ABL is the Danforth Center’s hub for state-of-the-art cellular imaging instrumentation and services. Czymmek utilizes his expertise to help users design and implement their specific imaging experiments. “The number one thing I do when talking to a collaborator is ask ‘what are the scientific questions you are trying to answer?’” says Czymmek. “And then I consider what microscopy tool(s) are most appropriate to help open a door that they weren’t thinking about before.” Just a few months after becoming director of ABL, Czymmek unveiled a suite of new instruments that will further assist researchers in accelerating their projects. One such instrument is the ZEISS AxioZoom microscope, which enables advanced automation to create large area maps and sophisticated multi-location and analysis routines. When asked how ABL has incorporated automation and machine learning into its workflows, Czymmek says, “What I need[ed] is a system that has versatility where it’s not just about taking one picture and walking away from it, it’s about probing the same organism or sample multiple times over a period of time to look at the changes that might be happening to it.”

Donald Danforth Plant Science Center exteriorAn exterior view of the Donald Danforth Plant Science Center, located in St. Louis, MO.Credit: Danforth Plant Science Centerteam of imaging experts and scientists, Donald Danforth Plant Science CenterA team of imaging experts and scientists evaluate the application of single-molecule super-resolution imaging to plant cell wall components with the ZEISS ELYRA 7 microscope. From left to right, Renee Dalrymple (ZEISS super-resolution specialist), Matthew Curtis (ZEISS 3D imaging specialist), Kirk Czymmek (director, Danforth ABL), and Yunqing Yu (postdoctoral associate, Elizabeth Kellogg Lab).Credit: Danforth Plant Science CenterKevin Cox, a Howard Hughes Medical Institute postdoctoral fellowKevin Cox, a Howard Hughes Medical Institute postdoctoral fellow, examines a fluorescent plant specimen using the ZEISS Axio Zoom microscope with Czymmek.Credit: Danforth Plant Science Center

In the fall of 2019, Czymmek also demonstrated the potential of additional technologies the lab intends to implement. One highlight of the demonstration involved the ZEISS Elyra 7, a high-speed 3D and 4D super-resolution microscope that allows researchers to break the diffraction limit using structured illumination microscopy and single molecule localization microscopy techniques using antibodies or fluorescent proteins. This approach creates a two-fold resolution increase compared to traditional fluorescence microscopy, and makes it possible to see the faintest signals and tiniest structures in living and fixed samples.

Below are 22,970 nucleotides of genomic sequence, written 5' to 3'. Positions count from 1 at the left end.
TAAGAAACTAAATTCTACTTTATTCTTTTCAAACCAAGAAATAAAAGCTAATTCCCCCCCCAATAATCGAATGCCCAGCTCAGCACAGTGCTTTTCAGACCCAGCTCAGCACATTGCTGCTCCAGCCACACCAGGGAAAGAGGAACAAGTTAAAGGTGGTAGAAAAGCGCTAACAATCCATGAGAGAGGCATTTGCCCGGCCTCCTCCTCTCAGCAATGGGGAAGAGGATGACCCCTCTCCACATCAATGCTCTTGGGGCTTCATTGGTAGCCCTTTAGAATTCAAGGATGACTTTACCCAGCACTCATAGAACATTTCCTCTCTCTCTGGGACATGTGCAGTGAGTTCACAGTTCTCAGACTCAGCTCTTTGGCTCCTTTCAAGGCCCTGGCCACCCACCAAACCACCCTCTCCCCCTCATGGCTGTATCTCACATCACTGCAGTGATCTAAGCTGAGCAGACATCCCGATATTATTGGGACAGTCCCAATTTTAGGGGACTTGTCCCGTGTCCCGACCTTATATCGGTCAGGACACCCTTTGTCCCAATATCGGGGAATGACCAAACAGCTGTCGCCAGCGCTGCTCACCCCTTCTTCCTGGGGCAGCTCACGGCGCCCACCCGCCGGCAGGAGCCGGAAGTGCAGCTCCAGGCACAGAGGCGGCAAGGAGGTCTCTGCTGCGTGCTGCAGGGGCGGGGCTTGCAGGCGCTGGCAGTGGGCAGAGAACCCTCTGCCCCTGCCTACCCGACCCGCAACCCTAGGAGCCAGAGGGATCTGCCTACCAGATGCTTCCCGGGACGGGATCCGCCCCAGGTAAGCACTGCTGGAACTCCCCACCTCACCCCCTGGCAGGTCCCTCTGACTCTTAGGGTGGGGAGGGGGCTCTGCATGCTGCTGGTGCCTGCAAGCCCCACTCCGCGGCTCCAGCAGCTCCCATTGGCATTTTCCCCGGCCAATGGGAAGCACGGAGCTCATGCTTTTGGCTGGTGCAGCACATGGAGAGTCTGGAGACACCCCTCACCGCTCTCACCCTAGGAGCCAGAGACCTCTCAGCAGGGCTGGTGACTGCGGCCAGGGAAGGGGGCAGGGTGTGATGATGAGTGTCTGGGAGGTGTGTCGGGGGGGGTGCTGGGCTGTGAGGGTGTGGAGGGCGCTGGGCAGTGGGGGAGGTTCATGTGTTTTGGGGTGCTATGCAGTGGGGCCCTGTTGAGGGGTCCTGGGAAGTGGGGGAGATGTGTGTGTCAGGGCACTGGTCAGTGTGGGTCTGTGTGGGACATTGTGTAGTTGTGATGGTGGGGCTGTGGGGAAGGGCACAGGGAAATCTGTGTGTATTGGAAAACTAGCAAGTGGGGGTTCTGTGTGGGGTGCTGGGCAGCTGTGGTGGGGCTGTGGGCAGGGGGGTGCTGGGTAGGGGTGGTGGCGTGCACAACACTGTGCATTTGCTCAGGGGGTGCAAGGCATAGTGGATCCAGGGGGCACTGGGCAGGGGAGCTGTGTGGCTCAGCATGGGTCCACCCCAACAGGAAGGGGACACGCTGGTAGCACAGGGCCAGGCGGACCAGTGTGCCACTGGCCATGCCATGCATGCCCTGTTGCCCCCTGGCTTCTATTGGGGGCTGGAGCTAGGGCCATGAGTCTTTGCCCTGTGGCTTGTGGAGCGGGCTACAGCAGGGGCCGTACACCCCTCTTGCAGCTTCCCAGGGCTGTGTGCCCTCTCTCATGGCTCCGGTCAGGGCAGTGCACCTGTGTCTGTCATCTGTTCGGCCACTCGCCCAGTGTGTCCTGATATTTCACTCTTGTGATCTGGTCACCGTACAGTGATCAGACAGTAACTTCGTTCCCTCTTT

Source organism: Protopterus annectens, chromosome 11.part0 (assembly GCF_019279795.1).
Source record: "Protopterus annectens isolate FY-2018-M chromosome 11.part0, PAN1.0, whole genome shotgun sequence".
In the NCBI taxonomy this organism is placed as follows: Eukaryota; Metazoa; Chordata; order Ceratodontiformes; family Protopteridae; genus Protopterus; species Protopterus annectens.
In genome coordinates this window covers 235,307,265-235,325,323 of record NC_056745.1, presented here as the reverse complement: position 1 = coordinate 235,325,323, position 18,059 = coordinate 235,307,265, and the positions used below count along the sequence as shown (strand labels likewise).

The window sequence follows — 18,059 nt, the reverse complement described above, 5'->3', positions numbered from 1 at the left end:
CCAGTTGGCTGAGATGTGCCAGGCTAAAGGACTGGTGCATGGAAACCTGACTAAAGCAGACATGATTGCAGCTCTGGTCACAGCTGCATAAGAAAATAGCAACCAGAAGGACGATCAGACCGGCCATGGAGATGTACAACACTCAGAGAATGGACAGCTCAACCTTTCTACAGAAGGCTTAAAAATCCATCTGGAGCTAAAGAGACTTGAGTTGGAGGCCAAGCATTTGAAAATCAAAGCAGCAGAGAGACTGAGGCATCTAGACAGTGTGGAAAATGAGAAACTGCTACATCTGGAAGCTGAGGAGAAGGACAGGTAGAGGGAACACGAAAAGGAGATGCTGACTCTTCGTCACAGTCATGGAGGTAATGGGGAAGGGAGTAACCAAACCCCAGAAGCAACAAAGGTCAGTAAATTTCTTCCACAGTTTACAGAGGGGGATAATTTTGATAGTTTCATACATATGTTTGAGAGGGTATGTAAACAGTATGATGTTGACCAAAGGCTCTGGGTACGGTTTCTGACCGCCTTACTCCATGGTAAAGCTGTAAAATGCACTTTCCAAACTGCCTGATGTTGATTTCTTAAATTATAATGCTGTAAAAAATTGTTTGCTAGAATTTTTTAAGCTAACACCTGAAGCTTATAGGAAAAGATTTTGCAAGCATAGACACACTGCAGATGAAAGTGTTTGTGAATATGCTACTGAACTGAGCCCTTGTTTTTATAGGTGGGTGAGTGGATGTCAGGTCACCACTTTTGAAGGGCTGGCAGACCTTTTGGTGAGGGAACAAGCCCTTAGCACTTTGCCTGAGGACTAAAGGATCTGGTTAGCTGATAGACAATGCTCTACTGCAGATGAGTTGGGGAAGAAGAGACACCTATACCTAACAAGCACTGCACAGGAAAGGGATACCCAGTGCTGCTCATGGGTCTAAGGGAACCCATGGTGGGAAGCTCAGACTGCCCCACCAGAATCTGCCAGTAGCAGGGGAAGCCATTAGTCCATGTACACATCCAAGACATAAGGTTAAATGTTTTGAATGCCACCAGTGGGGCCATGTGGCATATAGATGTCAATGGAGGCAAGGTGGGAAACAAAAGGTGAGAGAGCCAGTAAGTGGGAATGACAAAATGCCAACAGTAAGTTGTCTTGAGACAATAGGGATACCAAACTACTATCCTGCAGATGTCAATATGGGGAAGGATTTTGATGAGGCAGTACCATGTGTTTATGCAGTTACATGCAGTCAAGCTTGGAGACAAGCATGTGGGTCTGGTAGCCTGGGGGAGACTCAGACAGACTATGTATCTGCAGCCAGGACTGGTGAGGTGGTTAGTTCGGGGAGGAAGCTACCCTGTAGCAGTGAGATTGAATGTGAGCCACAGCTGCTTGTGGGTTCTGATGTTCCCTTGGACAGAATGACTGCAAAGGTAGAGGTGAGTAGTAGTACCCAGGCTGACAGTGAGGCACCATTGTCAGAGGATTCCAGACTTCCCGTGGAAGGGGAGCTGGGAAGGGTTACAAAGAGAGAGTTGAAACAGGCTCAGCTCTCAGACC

Another important upcoming addition to ABL will be the Leica EM ICE High-Pressure Freezer—an innovative cryo-preparation approach for light and electron microscopy. As mentioned above, the cell walls of plants create a barrier that makes it difficult to analyze or get probes inside. Traditionally, to resolve this challenge and prepare samples in a lifelike state, samples are immersed in conventional chemical solutions. But during this preparation process, the plant slowly dies, and many changes can take place. “Depending on the biological question you’re going after, using a cryogenic approach where you rapidly freeze the sample and preserve it in a more lifelike state can be highly beneficial,” says Czymmek. This method also allows researchers to handle larger samples. “Previously, we had to cut a sample down to a three-millimeter dimeter size (A = 28.27 mm) and a fair bit of damage can happen to large plant specimens under this constraint. Now we can freeze plant structures that are six millimeters in diameter (A=113.1) with the new design and it is so much easier to use.”

Although this initial expansion of instrumentation and techniques is significant, the ABL team is not stopping there. Czymmek intends to bring even more technologies to the facility, and to update other existing ones.

“Every five years, a major change in optical light microscopy occurs that will change the landscape of how we actually explore plant and animal cells and tissues at a microscopic level. That is why I am pushing for single molecule approaches, super resolution techniques, and techniques where we break the diffraction limit,” says Czymmek.